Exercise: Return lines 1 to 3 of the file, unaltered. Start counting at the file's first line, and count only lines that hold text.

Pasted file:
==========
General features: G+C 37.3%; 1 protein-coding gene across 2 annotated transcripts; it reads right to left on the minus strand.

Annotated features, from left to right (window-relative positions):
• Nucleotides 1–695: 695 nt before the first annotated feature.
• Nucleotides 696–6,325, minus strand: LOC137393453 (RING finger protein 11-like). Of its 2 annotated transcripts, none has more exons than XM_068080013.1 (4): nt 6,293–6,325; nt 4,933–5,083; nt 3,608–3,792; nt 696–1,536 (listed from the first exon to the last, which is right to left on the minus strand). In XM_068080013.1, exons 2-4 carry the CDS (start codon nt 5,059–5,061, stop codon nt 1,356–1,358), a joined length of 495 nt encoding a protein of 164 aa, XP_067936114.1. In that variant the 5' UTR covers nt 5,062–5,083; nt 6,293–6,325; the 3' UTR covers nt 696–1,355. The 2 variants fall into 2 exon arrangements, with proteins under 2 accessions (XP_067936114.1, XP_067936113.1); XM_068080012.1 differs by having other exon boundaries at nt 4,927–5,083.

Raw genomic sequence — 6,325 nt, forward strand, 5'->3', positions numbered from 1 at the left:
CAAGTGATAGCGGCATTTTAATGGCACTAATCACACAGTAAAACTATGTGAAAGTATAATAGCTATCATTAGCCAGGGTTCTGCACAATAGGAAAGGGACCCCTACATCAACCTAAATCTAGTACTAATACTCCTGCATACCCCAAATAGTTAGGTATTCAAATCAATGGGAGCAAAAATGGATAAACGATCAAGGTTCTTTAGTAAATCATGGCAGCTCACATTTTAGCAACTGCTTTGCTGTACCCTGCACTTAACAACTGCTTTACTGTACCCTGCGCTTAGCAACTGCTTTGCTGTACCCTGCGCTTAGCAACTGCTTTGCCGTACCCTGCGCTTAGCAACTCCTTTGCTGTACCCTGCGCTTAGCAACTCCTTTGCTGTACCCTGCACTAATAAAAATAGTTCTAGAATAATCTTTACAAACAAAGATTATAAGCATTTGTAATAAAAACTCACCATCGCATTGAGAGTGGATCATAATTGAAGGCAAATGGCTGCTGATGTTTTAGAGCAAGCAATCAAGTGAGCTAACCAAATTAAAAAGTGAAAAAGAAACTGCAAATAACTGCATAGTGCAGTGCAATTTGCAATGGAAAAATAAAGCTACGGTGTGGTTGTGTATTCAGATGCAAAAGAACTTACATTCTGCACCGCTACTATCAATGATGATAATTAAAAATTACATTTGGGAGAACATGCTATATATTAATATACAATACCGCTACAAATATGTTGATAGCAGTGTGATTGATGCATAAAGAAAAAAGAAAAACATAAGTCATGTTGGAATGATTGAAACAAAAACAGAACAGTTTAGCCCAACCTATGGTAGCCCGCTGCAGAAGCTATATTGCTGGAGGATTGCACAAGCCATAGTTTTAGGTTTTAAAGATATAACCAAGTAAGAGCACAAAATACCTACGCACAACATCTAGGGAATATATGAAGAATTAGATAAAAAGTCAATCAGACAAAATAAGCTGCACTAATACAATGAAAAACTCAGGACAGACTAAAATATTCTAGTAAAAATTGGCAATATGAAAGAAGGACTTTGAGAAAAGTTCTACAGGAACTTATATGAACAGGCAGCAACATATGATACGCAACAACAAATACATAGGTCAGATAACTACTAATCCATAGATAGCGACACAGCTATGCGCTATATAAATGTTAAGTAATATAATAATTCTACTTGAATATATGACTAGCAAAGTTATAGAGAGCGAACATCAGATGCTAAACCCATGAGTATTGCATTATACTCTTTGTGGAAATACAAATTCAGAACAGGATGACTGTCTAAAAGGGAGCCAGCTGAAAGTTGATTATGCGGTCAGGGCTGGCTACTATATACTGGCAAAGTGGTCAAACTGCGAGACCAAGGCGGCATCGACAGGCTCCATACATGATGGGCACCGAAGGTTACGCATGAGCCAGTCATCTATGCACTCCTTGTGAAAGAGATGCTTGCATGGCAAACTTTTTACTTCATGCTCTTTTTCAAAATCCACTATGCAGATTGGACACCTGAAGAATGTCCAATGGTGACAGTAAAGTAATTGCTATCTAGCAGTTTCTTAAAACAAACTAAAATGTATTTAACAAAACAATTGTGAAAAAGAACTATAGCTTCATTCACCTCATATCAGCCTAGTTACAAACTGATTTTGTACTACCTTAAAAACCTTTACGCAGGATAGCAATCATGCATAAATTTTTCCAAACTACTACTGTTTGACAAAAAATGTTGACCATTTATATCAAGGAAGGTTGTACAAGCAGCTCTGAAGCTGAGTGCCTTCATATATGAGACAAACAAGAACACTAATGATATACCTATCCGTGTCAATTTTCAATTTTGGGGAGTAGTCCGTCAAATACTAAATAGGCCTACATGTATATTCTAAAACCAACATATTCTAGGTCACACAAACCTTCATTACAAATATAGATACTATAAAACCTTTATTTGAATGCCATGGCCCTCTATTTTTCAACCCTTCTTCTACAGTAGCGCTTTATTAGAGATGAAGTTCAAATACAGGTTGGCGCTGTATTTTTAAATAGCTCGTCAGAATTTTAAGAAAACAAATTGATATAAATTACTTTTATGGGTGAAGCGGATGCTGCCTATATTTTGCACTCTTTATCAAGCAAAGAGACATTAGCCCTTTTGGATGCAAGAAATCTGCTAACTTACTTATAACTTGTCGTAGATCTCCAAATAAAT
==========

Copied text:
General features: G+C 37.3%; 1 protein-coding gene across 2 annotated transcripts; it reads right to left on the minus strand.

Annotated features, from left to right (window-relative positions):
• Nucleotides 1–695: 695 nt before the first annotated feature.